His rise was swift: in 1993 he became director of the vehicle sales and dealer network at Toyota SA, and was instrumental in increasing Toyota SA Motors’ position in the company’s global manufacturing network. Last year, the SA operation produced more than 139,000 vehicles — the bulk of them Hilux models for export.
These days, The Doc’s role in the SA operation is more as a figurehead, as company chair, with Andrew Kirby having taken over as CEO.
But Van Zyl has a much bigger portfolio. In 2009 he became managing officer of Toyota Motor Corp, responsible for Africa. Then he was appointed president and CEO of Toyota Motor Europe in 2015. Two years later, he became senior managing officer of Toyota globally.
In an interview with the FM, Van Zyl says SA was a great place to start. "SA is a very good school, because you get exposed to everything. Of course you also get exposed to tough conditions, a lot of changes in the environment and the unions are not always the easiest to deal with, so you get to see the total spectrum of the industry," he says.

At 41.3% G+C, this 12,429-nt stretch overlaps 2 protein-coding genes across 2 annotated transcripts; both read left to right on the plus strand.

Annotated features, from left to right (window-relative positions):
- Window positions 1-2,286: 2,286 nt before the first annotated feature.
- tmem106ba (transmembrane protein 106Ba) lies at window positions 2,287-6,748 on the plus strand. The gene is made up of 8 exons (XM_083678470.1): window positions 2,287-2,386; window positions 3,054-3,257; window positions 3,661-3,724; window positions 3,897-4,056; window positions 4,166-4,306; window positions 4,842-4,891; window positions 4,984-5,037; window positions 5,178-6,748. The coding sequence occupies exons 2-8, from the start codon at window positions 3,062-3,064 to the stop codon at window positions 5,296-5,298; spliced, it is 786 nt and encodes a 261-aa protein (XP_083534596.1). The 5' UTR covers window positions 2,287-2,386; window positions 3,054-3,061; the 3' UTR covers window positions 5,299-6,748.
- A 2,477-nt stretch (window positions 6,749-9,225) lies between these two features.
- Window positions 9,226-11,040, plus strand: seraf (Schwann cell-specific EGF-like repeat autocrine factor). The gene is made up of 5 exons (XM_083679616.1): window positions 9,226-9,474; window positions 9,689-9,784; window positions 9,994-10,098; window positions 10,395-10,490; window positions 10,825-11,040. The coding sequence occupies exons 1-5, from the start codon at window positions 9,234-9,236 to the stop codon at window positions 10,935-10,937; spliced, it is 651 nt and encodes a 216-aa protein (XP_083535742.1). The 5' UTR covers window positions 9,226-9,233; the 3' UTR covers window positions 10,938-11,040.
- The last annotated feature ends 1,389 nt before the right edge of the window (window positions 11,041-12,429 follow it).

Europe, he says, is entirely different. "Europe is a continent, it’s 54 countries — each and every one of which has its own rules and regulations, and the customers and cultures are different."
Competition is exceptionally fierce.
This took some adjustment for Van Zyl, coming from a country in which Toyota was used to having a high market share. (At present it is 24%.)
"In Europe if you’ve got 7% or 8% market share you are in the top of the market," he says.
Encouragingly, it seems there are no plans for SA’s importance in the Toyota network to be diminished. Its manufacturing plant in Durban exports vehicles around the world.
Increasingly, however, other African countries are making plans to assemble vehicles. "If you look at Africa, you will find that most of the economies want to diversify and the first area they will be looking at is the auto industry," says Van Zyl.